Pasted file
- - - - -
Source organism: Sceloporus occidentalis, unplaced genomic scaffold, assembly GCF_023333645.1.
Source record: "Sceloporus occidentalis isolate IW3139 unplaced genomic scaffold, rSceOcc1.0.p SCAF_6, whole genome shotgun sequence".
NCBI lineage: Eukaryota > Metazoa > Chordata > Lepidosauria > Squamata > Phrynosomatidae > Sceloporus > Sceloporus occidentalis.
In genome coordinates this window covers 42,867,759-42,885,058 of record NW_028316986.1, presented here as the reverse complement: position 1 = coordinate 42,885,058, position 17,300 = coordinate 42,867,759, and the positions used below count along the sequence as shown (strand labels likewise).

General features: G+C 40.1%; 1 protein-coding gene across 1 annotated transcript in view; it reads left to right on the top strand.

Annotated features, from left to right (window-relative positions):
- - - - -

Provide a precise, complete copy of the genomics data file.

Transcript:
Source organism: Sceloporus occidentalis, unplaced genomic scaffold, assembly GCF_023333645.1.
Source record: "Sceloporus occidentalis isolate IW3139 unplaced genomic scaffold, rSceOcc1.0.p SCAF_6, whole genome shotgun sequence".
NCBI lineage: Eukaryota > Metazoa > Chordata > Lepidosauria > Squamata > Phrynosomatidae > Sceloporus > Sceloporus occidentalis.
In genome coordinates this window covers 42,867,759-42,885,058 of record NW_028316986.1, presented here as the reverse complement: position 1 = coordinate 42,885,058, position 17,300 = coordinate 42,867,759, and the positions used below count along the sequence as shown (strand labels likewise).

General features: G+C 40.1%; 1 protein-coding gene across 1 annotated transcript in view; it reads left to right on the top strand.

Annotated features, from left to right (window-relative positions):